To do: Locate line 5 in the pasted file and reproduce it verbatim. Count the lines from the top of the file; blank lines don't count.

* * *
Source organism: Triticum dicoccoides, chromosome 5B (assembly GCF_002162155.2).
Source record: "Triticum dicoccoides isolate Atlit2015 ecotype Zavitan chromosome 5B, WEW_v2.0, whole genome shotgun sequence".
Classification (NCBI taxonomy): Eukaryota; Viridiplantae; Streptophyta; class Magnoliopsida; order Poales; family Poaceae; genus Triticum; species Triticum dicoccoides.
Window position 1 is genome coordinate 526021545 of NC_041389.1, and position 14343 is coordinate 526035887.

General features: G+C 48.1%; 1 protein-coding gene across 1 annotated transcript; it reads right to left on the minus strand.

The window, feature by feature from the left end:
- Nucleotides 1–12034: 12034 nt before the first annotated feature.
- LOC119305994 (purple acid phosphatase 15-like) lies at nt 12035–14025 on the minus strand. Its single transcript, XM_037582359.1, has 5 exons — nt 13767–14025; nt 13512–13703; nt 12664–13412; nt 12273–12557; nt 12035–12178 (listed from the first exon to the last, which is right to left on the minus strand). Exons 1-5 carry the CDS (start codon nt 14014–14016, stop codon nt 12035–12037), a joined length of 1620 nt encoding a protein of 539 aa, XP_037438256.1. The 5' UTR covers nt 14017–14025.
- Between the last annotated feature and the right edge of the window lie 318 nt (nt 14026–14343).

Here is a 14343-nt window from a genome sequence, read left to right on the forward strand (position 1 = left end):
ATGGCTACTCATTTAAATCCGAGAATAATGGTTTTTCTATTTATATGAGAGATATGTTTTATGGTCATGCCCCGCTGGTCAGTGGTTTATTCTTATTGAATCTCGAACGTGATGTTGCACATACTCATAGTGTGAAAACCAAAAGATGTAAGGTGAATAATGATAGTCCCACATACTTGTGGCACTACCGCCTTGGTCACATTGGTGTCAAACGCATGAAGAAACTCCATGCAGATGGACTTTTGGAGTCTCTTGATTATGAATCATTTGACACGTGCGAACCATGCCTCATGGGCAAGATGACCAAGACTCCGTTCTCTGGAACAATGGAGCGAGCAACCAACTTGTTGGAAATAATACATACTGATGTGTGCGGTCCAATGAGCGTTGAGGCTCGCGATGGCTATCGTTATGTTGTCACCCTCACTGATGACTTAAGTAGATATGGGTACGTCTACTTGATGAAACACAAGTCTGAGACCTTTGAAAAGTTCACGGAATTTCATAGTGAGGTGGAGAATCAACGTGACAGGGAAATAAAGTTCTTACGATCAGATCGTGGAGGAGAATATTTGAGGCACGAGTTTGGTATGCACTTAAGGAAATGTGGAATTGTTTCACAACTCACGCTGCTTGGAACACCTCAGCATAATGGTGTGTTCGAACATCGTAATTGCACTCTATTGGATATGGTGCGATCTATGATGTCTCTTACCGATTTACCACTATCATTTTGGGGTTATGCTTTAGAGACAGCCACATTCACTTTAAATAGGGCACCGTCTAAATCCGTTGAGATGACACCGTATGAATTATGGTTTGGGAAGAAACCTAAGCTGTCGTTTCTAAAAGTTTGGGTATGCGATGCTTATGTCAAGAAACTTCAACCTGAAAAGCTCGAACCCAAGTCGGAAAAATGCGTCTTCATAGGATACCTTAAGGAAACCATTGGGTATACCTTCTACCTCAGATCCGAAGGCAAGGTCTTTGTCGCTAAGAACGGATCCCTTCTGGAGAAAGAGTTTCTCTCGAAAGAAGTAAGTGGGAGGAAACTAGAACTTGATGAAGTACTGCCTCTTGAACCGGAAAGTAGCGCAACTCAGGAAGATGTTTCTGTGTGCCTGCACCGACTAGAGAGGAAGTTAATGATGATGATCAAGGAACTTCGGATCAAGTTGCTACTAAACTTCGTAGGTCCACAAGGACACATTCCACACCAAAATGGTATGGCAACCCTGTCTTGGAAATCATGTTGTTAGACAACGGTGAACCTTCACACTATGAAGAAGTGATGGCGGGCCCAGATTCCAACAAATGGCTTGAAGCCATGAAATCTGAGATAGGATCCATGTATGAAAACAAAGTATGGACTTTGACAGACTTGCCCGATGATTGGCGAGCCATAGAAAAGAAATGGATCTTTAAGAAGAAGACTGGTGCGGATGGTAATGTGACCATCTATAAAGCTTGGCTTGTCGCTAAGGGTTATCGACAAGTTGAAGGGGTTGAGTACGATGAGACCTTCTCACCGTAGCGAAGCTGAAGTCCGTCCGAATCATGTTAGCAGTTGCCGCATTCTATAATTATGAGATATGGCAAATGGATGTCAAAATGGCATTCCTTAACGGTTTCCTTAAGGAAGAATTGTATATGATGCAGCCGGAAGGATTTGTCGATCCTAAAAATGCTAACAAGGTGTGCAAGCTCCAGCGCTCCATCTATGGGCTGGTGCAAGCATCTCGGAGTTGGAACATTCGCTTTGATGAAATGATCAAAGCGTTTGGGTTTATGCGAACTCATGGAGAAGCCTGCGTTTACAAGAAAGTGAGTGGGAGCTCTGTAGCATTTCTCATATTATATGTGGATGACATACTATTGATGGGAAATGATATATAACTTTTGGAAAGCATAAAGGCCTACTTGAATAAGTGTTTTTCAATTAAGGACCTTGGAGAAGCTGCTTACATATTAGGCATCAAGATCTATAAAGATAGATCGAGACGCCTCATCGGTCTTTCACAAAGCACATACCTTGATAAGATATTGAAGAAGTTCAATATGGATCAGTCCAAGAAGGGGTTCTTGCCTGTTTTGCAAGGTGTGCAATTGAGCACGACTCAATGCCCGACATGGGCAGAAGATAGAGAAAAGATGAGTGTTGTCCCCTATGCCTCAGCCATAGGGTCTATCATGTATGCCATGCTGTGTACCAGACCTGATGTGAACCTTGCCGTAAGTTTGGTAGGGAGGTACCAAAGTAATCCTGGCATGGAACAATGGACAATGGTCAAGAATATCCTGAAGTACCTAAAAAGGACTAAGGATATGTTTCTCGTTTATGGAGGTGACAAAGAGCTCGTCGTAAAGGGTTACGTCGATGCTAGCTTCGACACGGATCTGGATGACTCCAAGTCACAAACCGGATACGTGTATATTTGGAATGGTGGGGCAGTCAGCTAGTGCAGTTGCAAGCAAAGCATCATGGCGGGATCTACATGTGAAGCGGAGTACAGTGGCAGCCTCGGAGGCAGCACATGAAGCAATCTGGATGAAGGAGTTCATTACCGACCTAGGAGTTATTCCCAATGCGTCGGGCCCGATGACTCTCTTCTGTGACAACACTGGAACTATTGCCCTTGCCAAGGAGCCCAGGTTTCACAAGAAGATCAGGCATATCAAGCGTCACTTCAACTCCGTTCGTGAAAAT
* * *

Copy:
General features: G+C 48.1%; 1 protein-coding gene across 1 annotated transcript; it reads right to left on the minus strand.